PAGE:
Helio Castroneves leads during the Indianapolis 500 last May at Indianapolis Motor Speedway. (IndyCar Photo)
(IndyCar Photo)

Mark Miles: ‘No Rest For The Wicked’

INDIANAPOLIS – There is no such thing as an offseason for Penske Entertainment CEO Mark Miles.

Working for IndyCar and Indianapolis Motor Speedway owner Roger Penske can be a 24/7/365 proposition for his senior management team.
“There is a lot to be done, some of which began well before the season finale at Long Beach,” Miles told SPEED SPORT. “We’re at full tilt getting ready for next year.
“You do things like talk to each of your people and do performance reviews, how we can work better together and come up with a detailed annual plan. We’re spending time thinking about the transition from Dan Andersen’s stewardship of Indy Lights to Indy cars and being ready for that. We are finalizing details of the timing of events with NBC and working with the Indianapolis Motor Speedway and plans that have to come together for May.
“There is no rest for the wicked.”
The NTT IndyCar Series enjoyed a successful season last year, coming out of the dark shadows of a 2020 campaign that was greatly impacted by COVID. That meant an Indianapolis 500 in 2020 without spectators, doubleheaders at many of its venues in order to ensure a 14-race schedule and other restrictions simply to survive.
The season brought IndyCar out of the shadows of pandemic-stricken 2020 but had to begin the season dealing with certain restrictions including limited capacity for the 105th Indianapolis 500 in May.
The highlight of the year came in that event when a crowd limited at about 40 percent saw Helio Castroneves become the first four-time Indianapolis 500 winner in 30 years.
“It was fantastic,” Miles recalled. “We were thrilled to have 135,000 in the grandstands and 10,000 in the suites. It was a beautiful day. Helio winning was historic and sensational and thrilling. It was huge. But I think it becomes the platform of what we want to accomplish next May.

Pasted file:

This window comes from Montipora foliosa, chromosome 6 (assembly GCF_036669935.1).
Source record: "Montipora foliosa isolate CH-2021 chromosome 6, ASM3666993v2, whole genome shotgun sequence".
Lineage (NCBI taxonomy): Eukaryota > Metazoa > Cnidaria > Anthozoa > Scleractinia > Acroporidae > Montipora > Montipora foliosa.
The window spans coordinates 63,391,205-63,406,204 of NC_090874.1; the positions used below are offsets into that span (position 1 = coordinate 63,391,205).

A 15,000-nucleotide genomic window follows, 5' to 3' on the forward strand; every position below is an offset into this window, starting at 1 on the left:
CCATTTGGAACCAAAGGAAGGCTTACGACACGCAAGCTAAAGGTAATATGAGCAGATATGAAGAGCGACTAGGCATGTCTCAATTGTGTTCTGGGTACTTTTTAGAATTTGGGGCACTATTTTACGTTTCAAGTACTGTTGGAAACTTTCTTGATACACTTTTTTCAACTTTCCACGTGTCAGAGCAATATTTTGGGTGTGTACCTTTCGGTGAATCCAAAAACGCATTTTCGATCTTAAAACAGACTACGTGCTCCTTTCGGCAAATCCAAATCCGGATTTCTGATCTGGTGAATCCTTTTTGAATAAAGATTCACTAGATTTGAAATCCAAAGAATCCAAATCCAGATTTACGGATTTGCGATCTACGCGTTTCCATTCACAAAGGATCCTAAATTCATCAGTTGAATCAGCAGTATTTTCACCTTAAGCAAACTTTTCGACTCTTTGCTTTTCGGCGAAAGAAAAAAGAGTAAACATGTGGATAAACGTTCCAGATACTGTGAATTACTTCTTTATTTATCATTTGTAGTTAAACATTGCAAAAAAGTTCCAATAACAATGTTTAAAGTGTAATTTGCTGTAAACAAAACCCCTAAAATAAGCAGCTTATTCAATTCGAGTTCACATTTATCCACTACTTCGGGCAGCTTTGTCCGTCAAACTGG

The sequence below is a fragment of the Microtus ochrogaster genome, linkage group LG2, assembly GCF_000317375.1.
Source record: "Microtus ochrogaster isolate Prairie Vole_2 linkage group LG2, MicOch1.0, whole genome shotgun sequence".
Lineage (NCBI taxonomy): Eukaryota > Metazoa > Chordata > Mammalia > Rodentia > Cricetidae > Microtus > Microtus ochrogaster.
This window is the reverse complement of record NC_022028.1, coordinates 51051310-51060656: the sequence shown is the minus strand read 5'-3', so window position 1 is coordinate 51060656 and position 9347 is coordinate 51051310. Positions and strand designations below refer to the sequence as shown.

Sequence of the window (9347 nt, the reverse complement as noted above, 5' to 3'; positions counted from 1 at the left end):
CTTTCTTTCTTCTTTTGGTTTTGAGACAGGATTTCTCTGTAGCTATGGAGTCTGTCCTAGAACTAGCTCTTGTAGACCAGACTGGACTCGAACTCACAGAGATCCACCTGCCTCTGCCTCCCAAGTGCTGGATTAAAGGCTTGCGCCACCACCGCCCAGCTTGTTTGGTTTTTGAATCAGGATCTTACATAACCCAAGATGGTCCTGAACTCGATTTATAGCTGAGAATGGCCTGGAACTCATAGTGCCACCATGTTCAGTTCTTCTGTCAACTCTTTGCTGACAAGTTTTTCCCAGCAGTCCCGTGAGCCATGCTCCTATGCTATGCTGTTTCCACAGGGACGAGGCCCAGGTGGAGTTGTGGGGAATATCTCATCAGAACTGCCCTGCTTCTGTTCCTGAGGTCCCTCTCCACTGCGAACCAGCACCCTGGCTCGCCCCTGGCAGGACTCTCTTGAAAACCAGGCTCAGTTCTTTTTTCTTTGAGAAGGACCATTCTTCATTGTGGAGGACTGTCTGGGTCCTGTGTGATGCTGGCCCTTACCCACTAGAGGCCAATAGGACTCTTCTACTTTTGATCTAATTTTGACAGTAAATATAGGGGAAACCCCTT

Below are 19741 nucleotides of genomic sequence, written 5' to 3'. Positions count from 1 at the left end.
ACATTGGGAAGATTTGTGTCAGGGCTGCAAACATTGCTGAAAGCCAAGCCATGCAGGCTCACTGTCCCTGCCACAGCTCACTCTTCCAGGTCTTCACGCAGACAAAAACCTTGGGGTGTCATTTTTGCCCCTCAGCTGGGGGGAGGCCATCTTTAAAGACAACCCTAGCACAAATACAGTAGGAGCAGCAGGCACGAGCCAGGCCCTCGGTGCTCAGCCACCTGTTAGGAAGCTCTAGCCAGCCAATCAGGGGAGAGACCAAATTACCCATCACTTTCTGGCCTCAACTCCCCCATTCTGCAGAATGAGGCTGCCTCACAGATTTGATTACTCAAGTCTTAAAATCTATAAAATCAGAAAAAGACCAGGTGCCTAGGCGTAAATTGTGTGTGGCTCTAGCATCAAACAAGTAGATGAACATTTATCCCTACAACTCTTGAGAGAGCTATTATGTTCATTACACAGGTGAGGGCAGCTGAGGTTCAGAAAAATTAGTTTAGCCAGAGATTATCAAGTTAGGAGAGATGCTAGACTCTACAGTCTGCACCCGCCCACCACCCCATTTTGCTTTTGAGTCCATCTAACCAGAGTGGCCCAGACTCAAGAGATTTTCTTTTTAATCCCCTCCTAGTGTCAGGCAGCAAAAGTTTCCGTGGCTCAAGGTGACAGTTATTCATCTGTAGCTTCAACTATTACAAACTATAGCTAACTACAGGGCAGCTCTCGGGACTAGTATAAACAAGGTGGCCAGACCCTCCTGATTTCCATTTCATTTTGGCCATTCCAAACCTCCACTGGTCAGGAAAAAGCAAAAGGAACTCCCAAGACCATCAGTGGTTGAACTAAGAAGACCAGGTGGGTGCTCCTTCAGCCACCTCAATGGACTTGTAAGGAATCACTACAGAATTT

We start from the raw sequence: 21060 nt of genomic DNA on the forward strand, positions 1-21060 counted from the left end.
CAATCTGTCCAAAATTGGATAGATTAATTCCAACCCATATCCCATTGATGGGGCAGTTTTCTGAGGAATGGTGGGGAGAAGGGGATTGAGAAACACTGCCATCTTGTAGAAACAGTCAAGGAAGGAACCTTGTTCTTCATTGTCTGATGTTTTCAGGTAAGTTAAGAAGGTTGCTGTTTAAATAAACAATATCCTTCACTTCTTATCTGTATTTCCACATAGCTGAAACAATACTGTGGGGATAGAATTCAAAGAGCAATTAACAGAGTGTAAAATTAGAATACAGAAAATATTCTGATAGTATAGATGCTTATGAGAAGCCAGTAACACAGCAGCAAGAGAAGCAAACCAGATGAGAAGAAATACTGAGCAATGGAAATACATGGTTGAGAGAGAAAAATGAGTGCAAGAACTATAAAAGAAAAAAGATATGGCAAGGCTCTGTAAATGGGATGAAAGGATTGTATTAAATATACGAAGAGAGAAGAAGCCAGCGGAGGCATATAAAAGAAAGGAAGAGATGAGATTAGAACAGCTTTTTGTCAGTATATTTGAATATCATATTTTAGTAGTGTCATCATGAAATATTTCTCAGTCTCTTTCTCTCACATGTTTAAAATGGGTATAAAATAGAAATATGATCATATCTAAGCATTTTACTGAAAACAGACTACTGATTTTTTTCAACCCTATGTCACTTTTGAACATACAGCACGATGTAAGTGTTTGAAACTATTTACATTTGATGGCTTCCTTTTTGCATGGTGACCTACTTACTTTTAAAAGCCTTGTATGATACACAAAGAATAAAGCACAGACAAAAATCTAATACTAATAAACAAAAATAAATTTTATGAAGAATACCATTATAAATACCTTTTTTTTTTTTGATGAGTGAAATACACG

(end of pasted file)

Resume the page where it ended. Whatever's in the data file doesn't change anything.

“Now, Helio wants to be the first five-time winner.
“There is pent-up demand, and our mentality is we want to approach this like we did the 100th running to do everything we can nationally and regionally and in Indiana to encourage fans to come back with a vengeance. We can’t wait until next May and that is building off of this year.”
This interview with Miles took place before the Omicron variant of COVID-19 began to force limits on society and postponements in sports. It remains the hope and intention of IndyCar and Indianapolis Motor Speedway officials to have full capacity for the 106th Indianapolis 500 on May 29.
That will be a first for Penske since he purchased the famed facility on Nov. 4, 2019.
“Roger Penske hasn’t seen May from this position when it is fully reopened,” Miles said. “That includes our traditional concerts on Carb Day and the Legends Day and the Snake Pit on Race Day. The reopening of the infield and everything that comes with that.
“I think it’s going to be a year at the Speedway where it is like normal, but we believe pent up demand. It will be a really big crowd and even more anticipation than normal.
“We weren’t too constrained in 2021. We hope to get back to Toronto and go back to Nashville for its second edition. We have an opportunity to get back to normal levels for the Leaders Circle for the teams and the purse at the Indianapolis 500 so that will be great.”
One of the highlights for Miles was the successful debut of the Big Machine Music City Grand Prix on the streets of Nashville. To see a first-year street race get off to a successful start is often a rarity because of the unique demands of creating such an event.
“I think every year there are two or three or four inquiries by cities that want a street race or there may be the initiative to explore possibilities with a city,” Miles explained. “But it takes time, especially with a street race. There is more early dialogue than there are new races. We have three or four conversations every year and most of them become dry holes.